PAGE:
MEQ: Ayatollah Khomeini called America "the Great Satan." Hasan at-Turabi says "The enemy is America."17 Sheikh `Umar `Abd ar-Rahman calls the United States "the enemy of Islam."18 What do you say, especially given that you have spent years in this country?

Haddam: Everywhere you have good people and bad people. I don't know, one should not generalize. America: Is it the Clinton administration? Is it the Congress? Is it the nice people of the Midwest? What America are you talking about?

MEQ: For example, in Iran you see people chanting marg bar Amrika [death to America] in the streets of Tehran all the time. They call this country shaytan-i bozorg [the great Satan].

Haddam: We disagree with this approach. I will be honest with you: we disagree totally with Iran.

We do believe in Islam; frankly, it is the best religion. I do believe that and consider it my duty to share it. How can I get people to share my Islam if I adopt a confrontational approach?

On the subject of America, we disagree totally with Iran.

MEQ: Have your views changed since you came to the United States?

Haddam: No. The FIS approach was laid out by the Association of Algerian Ulema of Ibn Badis, and by the school of thought of the Algerian scholar Malek Bennabi.19 He pointed to what he called the phenomenon of colonisabilité, arguing that a people cannot be colonized unless it has the `ability' to be so. Thus the problem is mainly within the colonized societies. Colonization is never justified but a people is colonized out of its own weakness. This is our philosophy and we implement it in our political life.

What happened recently in Israel [i.e., a sequence bus explosions and other attacks on civilians] are terrorist acts. It does not win the sympathy of anyone. These are not Islamic acts at all. Look what happened really: the bombings caused the international community to forget what it saw on television, when those terrorist soldiers from the Zionist state broke the hands of the young. This too was a terrorist act. This bombing led people to forget about it. It is stupid and it is anti-Islam. Islam is clear that we don't have the right to kill innocent people.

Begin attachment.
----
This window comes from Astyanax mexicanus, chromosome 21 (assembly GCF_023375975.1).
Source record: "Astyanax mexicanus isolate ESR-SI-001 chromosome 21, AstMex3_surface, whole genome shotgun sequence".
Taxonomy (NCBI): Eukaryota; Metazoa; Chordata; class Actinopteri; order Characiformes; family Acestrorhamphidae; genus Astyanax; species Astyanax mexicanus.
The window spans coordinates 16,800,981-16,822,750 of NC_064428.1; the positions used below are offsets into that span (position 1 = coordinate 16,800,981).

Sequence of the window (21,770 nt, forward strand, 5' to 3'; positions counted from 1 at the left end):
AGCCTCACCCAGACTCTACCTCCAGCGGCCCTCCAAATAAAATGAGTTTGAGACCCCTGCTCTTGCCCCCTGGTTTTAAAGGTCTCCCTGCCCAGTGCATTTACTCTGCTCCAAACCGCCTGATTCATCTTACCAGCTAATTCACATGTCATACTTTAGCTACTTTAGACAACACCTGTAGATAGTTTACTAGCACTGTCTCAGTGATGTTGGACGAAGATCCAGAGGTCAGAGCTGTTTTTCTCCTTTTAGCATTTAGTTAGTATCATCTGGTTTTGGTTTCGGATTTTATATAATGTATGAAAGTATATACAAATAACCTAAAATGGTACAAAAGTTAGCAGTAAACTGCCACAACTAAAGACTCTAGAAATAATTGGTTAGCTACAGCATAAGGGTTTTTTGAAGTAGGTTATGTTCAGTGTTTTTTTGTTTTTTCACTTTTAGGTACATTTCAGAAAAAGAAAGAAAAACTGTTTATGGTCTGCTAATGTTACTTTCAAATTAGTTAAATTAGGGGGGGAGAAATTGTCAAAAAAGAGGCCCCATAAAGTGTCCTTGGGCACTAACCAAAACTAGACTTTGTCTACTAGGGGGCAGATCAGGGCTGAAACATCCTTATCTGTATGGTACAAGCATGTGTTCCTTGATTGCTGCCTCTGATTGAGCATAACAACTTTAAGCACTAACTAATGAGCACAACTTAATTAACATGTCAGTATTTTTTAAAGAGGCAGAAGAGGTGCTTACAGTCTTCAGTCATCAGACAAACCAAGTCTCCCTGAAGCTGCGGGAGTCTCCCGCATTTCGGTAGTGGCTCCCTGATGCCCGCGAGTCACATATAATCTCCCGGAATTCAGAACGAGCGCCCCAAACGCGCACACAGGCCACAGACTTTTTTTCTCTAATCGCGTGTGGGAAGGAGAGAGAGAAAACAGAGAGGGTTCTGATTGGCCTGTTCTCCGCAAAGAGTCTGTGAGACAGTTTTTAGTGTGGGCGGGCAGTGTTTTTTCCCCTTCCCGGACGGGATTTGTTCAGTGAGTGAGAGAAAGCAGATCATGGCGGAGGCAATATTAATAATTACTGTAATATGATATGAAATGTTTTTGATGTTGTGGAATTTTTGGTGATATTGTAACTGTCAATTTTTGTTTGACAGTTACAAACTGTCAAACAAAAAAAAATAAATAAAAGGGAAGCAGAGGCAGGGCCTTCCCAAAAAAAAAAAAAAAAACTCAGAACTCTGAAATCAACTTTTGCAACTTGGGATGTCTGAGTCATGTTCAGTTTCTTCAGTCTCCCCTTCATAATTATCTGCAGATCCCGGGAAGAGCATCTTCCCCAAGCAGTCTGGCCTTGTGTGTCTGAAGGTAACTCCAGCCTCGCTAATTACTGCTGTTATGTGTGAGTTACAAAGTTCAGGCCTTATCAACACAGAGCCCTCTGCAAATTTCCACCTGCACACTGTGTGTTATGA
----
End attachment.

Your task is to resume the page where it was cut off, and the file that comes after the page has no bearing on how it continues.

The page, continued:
MEQ: You condemn the bombings in Israel?

Haddam: Of course, we condemn the bombings of innocent civilians.

The Jews fled the persecution of the Church and went to the Islamic state in Andalusia. We have nothing against Jews; to have a lasting peace, you must promote freedom of choice in the Arab world. The best way to promote lasting peace in the Middle East is to promote freedom of choice in the region. The Jews have their own representatives; we Muslims now have authoritarian regimes. This is a big difference between them and us. You see, the PLO is nothing but a police force in Gaza, and Yasir Arafat is the chief of police.

MEQ: Will the Islamic State of Algeria recognize Israel?

Haddam: That has to be discussed in the future with Algeria's duly elected representatives.

MEQ: Is it conceivable?

Haddam: We would like peace.

MEQ: When it came to the killings of civilians in Algeria before November 1995, you said it was not being done by the Islamists but by the government.

Haddam: Lately we came to know about some of the atrocities that happened. The group of Jamal Zeitouni was responsible for it. Not the GIA as a whole.